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Disks Aren't SaaS: How to Value On-demand Peripherals

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Everyone’s on the software-as-a-service bandwagon. The economics make it easy to love: Running your own applications is a costly endeavor; turnkey software, running on demand, can dramatically reduce the cost of IT. A recent McKinsey study found that over 70 percent of companies surveyed want their software on demand — and that includes big enterprises.

But not every company that calls itself SaaS deserves the title.

One branch of the on-demand evolutionary tree is what I’d call (at the risk of yet another unfortunate acronym) peripheral-as-a-service. As we move from a desktop to a mobile client, we’re unplugging familiar devices. And they’re all getting plugged back into the cloud.

Take faxing, for example. Rather than plugging in a phone cord, I can use efax. If I want storage, Jungledrive,, and the fresh-out-of-beta Joggle will do fine. Printing? Scanning? No problem: I just tell someone to use a custom coversheet from, and the document they send shows up in an online drop.

Useful as these services are, it’s wrong to call them SaaS. My fax machine doesn’t need a lot of maintenance, and my backup drive works pretty well. I’m not paying an annual support license for either of them. The economic tradeoff to software doesn’t apply.

So how should we value them? Here are two ways:

How well do they improve on old-fashioned peripherals? Joggle acts as a media player as well as storage. integrates across several SaaS tools. lets me collect various types of content, then share it with loosely secure URLs. So when valuing these firms, we have to look at what processes they’ve wrapped around their core functionality and how well they integrate with the SaaS platforms.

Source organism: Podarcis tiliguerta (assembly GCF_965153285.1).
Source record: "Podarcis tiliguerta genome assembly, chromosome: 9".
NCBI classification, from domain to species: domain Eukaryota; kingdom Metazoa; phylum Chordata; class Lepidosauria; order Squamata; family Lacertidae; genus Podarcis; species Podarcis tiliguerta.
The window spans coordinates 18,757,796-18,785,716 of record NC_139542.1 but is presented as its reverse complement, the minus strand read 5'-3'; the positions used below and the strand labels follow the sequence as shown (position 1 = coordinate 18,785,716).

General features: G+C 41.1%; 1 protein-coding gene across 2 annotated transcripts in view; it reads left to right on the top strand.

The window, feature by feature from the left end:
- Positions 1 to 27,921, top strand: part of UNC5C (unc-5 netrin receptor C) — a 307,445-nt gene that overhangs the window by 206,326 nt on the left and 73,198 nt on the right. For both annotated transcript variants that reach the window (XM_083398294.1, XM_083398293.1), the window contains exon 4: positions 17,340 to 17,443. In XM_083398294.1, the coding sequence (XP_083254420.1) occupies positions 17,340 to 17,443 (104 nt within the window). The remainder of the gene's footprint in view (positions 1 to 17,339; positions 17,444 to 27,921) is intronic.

How big is their addressable market? A 2006 study of Internet-connected devices showed that the vast majority of computing will be done from our pockets, on cell phones. Extrapolating from a graph in the study, a conservative estimate would be that cloud peripherals have eight times the addressable market of PC-based peripherals. So anyone with a mobility play has a huge potential upside if they let you handle printing, faxing and file storage from your iPhone.

On-demand peripherals offer reliability, scalability, and all of the other things we’ve come to expect from the cloud. But we have to use different criteria to establish valuations; software economics don’t apply.

4 Responses to “Disks Aren't SaaS: How to Value On-demand Peripherals”

  1. Mike Threlfall

    I think the model with the storage vendors is not true SaaS unless they offer some form of service on top – after all this is the service piece surely. I wouldn’t categorise Jungle as SaaS. I’ve been using a pre-launch site called SMEStorage ( These guys are acutally using the cloud themselves (Amazon S3) to build there service platform on top of to provide services such as collaboration, which has security permissions, ability to form groups etc.

    These services are only going to get better and better

  2. I always thought of SaaS as an application that once required an install on the users’ computer but now is delivered through the internet. So in other words, it’s an online application that replaces client/server or just client software.

    If is truly collaboration software, then I would say “why not?”

  3. At the risk of acknowledging yet another acronym – after a quick huddle, we’re happy to say that PaaS is fine by us!

    In all seriousness, though, this is certainly a grey area. A decent portion of our members have used as a Sharepoint replacement. So if Sharepoint is considered software, would be considered SaaS, no? Just another point of view to consider. Thanks!

    -Kendra from